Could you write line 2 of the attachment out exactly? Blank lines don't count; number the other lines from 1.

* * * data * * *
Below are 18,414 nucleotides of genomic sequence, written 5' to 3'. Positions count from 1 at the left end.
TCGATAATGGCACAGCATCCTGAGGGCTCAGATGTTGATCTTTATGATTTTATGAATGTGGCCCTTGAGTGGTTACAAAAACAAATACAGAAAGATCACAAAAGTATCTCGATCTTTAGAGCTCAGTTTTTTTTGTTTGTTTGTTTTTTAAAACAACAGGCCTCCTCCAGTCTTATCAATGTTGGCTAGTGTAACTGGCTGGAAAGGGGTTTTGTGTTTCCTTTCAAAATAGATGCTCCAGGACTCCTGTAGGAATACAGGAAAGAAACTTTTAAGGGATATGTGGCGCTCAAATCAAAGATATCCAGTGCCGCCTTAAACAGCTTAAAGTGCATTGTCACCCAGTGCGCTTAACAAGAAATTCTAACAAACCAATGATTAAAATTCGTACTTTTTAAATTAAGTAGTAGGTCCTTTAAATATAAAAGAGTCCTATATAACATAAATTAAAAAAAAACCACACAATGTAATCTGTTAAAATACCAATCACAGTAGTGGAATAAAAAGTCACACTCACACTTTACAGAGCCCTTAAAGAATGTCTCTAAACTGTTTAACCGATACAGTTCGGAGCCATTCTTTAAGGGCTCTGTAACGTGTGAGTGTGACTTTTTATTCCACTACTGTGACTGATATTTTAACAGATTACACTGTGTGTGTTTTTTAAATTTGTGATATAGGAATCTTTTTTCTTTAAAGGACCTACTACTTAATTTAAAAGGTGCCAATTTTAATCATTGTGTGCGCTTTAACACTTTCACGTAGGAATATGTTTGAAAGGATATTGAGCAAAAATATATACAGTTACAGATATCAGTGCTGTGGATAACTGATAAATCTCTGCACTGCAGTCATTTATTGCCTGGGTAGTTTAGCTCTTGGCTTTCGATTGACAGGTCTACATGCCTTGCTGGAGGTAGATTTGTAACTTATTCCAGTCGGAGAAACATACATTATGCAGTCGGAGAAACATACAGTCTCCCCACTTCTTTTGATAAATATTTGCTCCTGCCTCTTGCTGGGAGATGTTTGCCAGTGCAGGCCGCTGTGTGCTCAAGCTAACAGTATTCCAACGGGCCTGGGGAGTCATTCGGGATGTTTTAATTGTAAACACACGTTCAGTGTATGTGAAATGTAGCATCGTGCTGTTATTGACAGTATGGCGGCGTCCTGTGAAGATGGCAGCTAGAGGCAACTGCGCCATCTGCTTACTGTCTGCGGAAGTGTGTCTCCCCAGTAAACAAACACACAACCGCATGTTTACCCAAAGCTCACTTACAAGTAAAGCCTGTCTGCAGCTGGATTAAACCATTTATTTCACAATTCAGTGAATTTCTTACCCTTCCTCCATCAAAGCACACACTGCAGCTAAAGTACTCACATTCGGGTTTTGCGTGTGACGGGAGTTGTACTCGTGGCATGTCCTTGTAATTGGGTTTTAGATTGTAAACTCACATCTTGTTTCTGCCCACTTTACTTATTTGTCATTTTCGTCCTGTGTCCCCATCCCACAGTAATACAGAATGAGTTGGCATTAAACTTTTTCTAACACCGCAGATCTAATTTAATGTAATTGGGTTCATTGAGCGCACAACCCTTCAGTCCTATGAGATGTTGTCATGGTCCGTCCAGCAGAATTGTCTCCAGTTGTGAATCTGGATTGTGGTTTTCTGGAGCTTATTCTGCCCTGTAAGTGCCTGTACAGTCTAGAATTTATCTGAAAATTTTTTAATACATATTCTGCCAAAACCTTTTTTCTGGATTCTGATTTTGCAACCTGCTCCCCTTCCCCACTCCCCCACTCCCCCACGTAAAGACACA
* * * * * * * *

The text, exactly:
TCGATAATGGCACAGCATCCTGAGGGCTCAGATGTTGATCTTTATGATTTTATGAATGTGGCCCTTGAGTGGTTACAAAAACAAATACAGAAAGATCACAAAAGTATCTCGATCTTTAGAGCTCAGTTTTTTTTGTTTGTTTGTTTTTTAAAACAACAGGCCTCCTCCAGTCTTATCAATGTTGGCTAGTGTAACTGGCTGGAAAGGGGTTTTGTGTTTCCTTTCAAAATAGATGCTCCAGGACTCCTGTAGGAATACAGGAAAGAAACTTTTAAGGGATATGTGGCGCTCAAATCAAAGATATCCAGTGCCGCCTTAAACAGCTTAAAGTGCATTGTCACCCAGTGCGCTTAACAAGAAATTCTAACAAACCAATGATTAAAATTCGTACTTTTTAAATTAAGTAGTAGGTCCTTTAAATATAAAAGAGTCCTATATAACATAAATTAAAAAAAAACCACACAATGTAATCTGTTAAAATACCAATCACAGTAGTGGAATAAAAAGTCACACTCACACTTTACAGAGCCCTTAAAGAATGTCTCTAAACTGTTTAACCGATACAGTTCGGAGCCATTCTTTAAGGGCTCTGTAACGTGTGAGTGTGACTTTTTATTCCACTACTGTGACTGATATTTTAACAGATTACACTGTGTGTGTTTTTTAAATTTGTGATATAGGAATCTTTTTTCTTTAAAGGACCTACTACTTAATTTAAAAGGTGCCAATTTTAATCATTGTGTGCGCTTTAACACTTTCACGTAGGAATATGTTTGAAAGGATATTGAGCAAAAATATATACAGTTACAGATATCAGTGCTGTGGATAACTGATAAATCTCTGCACTGCAGTCATTTATTGCCTGGGTAGTTTAGCTCTTGGCTTTCGATTGACAGGTCTACATGCCTTGCTGGAGGTAGATTTGTAACTTATTCCAGTCGGAGAAACATACATTATGCAGTCGGAGAAACATACAGTCTCCCCACTTCTTTTGATAAATATTTGCTCCTGCCTCTTGCTGGGAGATGTTTGCCAGTGCAGGCCGCTGTGTGCTCAAGCTAACAGTATTCCAACGGGCCTGGGGAGTCATTCGGGATGTTTTAATTGTAAACACACGTTCAGTGTATGTGAAATGTAGCATCGTGCTGTTATTGACAGTATGGCGGCGTCCTGTGAAGATGGCAGCTAGAGGCAACTGCGCCATCTGCTTACTGTCTGCGGAAGTGTGTCTCCCCAGTAAACAAACACACAACCGCATGTTTACCCAAAGCTCACTTACAAGTAAAGCCTGTCTGCAGCTGGATTAAACCATTTATTTCACAATTCAGTGAATTTCTTACCCTTCCTCCATCAAAGCACACACTGCAGCTAAAGTACTCACATTCGGGTTTTGCGTGTGACGGGAGTTGTACTCGTGGCATGTCCTTGTAATTGGGTTTTAGATTGTAAACTCACATCTTGTTTCTGCCCACTTTACTTATTTGTCATTTTCGTCCTGTGTCCCCATCCCACAGTAATACAGAATGAGTTGGCATTAAACTTTTTCTAACACCGCAGATCTAATTTAATGTAATTGGGTTCATTGAGCGCACAACCCTTCAGTCCTATGAGATGTTGTCATGGTCCGTCCAGCAGAATTGTCTCCAGTTGTGAATCTGGATTGTGGTTTTCTGGAGCTTATTCTGCCCTGTAAGTGCCTGTACAGTCTAGAATTTATCTGAAAATTTTTTAATACATATTCTGCCAAAACCTTTTTTCTGGATTCTGATTTTGCAACCTGCTCCCCTTCCCCACTCCCCCACTCCCCCACGTAAAGACACA